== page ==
A new study has found that Black children are more than three-times as likely to die post-surgery compared to white children
Over the last several years, it has been established that there are serious disparities in healthcare — especially when it comes to race. A new, eye-opening study reveals that these types of disparities don’t just apply to adults; and when it comes to common surgeries, Black children fare worse than white children.
The study, published Monday in the peer-reviewed journal Pediatrics, found that Black children were about 3.5 times more likely to die within 30 days after a common surgery — including appendix removal and orthopedic operations — compared to white children. Researchers pored through national data from nearly 173,000 operations from 2012 through 2017, involving children younger than 17 who were considered healthy prior to surgery. They found that 23 Black children died within 30 days of surgery compared with 13 white children.
“Even among apparently healthy children, being AA [African American] is strongly associated with a higher risk of postoperative complications and mortality. Mechanisms underlying the established racial differences in postoperative outcomes may not be fully explained by the racial variation in preoperative comorbidity,” reads the study.
According to the study, about 13.9 percent of all children experienced post-operative complications, 5.7 percent had serious adverse events and 0.02 percent died. Adjusted odds ratios showed Black children had a 3.43 percent greater chance of dying, about 18 percent greater odds of post-operative complications, and 7 percent greater odds of serious adverse events.
“Generally, we expect that healthier patients should do well with surgeries. Healthy kids have low complication rates,” Dr. Olubukola Nafiu, lead study author and pediatric anesthesiologist and vice chair for Academic Affairs and Research at Nationwide Children’s Hospital, explained in an accompanying news release, per USA Today. “The expectation should be that complication rates and/or mortality among healthy children won’t vary based on racial category – what we found is that they do.”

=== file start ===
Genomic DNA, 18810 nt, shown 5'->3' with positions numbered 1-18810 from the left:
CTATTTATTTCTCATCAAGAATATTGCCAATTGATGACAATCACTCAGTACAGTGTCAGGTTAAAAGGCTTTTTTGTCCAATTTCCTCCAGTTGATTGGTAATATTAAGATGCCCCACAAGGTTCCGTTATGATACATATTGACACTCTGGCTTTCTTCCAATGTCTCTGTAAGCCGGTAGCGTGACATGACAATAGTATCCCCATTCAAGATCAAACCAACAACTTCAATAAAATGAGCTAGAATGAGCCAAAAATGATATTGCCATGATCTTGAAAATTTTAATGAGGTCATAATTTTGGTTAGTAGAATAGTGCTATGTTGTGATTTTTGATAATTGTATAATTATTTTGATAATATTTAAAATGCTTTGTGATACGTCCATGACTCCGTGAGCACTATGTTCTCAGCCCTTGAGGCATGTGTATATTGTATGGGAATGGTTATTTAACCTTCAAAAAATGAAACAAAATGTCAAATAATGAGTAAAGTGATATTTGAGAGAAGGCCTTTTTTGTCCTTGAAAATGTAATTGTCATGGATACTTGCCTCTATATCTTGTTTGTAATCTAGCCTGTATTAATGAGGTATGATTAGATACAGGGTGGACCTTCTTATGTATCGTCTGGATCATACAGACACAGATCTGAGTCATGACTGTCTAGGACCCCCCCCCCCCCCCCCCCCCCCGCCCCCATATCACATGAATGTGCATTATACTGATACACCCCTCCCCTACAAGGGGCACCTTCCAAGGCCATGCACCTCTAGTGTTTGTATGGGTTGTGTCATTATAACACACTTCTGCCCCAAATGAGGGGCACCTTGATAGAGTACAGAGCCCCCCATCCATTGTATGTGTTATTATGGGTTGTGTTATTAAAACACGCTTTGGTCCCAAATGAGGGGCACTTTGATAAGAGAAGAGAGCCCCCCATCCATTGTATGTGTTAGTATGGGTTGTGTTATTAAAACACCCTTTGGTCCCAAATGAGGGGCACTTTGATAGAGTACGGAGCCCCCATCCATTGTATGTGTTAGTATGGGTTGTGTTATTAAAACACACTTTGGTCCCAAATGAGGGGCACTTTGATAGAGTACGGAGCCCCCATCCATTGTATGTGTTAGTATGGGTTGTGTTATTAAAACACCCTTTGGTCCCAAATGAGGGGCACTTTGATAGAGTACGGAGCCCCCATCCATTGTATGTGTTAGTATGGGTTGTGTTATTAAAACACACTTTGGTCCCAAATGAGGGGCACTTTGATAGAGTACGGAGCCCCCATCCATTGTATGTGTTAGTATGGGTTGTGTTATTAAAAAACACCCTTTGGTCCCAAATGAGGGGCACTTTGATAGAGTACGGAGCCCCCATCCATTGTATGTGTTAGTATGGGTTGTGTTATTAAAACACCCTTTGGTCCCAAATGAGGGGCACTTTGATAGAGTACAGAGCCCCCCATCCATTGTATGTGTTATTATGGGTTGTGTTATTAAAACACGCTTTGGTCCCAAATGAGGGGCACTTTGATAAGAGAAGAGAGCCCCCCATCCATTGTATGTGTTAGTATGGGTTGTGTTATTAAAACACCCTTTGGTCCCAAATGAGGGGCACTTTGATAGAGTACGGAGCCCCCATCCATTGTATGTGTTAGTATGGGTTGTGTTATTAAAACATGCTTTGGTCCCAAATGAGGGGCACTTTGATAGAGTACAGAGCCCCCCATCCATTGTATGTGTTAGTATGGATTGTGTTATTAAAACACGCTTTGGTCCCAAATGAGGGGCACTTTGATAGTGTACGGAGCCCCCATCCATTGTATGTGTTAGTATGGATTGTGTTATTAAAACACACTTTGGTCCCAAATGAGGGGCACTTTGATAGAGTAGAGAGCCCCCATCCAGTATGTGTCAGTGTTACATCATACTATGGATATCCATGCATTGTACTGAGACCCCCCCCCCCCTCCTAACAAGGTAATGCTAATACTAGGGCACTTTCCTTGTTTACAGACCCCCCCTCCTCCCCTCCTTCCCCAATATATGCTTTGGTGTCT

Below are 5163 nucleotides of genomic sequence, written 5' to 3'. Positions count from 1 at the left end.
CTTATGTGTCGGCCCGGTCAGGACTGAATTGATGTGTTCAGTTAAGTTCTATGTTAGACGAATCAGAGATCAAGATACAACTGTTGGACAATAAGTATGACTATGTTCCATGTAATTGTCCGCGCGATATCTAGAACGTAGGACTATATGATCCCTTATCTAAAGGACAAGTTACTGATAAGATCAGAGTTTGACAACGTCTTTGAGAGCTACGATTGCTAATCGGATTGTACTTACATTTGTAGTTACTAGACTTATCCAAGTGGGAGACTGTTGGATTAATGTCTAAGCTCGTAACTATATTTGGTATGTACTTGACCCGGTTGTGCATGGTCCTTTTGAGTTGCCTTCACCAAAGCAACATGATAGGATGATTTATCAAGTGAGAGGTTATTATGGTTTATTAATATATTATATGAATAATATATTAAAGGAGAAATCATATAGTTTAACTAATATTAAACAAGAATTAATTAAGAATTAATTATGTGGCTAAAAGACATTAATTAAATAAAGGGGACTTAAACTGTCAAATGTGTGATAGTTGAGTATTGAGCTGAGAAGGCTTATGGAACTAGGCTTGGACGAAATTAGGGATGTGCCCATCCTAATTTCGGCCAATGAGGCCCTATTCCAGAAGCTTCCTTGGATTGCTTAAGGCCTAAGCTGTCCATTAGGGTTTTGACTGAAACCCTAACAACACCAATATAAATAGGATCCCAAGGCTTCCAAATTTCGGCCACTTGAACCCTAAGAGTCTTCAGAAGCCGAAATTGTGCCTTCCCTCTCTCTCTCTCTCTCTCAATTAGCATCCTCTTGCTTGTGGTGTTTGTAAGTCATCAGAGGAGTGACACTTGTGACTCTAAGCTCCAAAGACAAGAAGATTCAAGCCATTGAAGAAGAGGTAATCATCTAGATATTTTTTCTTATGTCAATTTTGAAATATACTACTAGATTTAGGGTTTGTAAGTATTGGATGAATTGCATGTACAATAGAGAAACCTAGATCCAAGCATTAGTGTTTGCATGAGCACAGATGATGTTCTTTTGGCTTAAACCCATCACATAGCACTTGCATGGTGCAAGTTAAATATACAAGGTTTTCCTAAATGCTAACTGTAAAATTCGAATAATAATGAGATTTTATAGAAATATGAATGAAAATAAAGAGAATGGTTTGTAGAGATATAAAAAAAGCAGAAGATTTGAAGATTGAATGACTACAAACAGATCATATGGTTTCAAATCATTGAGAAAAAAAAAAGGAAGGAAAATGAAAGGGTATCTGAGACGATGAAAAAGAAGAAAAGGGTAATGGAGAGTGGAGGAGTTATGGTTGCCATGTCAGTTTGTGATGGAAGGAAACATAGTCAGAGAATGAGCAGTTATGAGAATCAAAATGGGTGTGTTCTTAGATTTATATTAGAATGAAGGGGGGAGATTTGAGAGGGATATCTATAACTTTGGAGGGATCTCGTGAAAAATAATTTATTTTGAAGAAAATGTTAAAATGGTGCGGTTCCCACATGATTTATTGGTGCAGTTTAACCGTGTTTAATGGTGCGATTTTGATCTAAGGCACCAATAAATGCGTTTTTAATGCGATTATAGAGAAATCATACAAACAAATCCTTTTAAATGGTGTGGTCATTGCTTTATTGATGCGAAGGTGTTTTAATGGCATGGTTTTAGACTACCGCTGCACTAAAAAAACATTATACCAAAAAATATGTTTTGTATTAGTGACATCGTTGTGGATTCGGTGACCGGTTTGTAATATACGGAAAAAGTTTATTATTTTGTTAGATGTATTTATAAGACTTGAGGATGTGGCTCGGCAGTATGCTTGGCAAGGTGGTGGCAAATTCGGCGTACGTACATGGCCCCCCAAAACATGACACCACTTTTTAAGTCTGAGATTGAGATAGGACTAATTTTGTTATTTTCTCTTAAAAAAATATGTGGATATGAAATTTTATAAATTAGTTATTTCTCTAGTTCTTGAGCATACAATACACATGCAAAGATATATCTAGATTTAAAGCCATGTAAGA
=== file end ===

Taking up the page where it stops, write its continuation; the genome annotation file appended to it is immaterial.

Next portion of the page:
“This is racism,” said California pediatrician and public health advocate, Dr. Rhea Boyd, adding, “Racism kills people, including our kids, and I need a minute.” Boyd continued to tell CNN that “racism, not race, is a critical determinant of health. Racism makes people sick and contributes to premature death, even for our kids.”
An accompanying editorial in Pediatrics further explores implicit bias in healthcare. Dr. Nafiu explains that he hopes his study’s findings will prompt the healthcare industry to confront their own, adding that his next goal is to determine exactly what the disparities are. The biggest issue, however, is that his team doesn’t have access to the names of hospitals where patients in the data pool were treated.
“That’s important because we know that not every hospital has the level of expertise and the level of support when complications occur,” Dr. Nafiu explained.
There is one message Dr. Nafiu wants to make clear, though: Hospitals and surgery are still safe for Black children.
“Surgery is safe … mortality rates are low,” he said. “Our paper is not suggesting that African American parents should stop bringing their children to the hospital… we want to highlight differences to see what we can do so we can better serve the children that we care for.”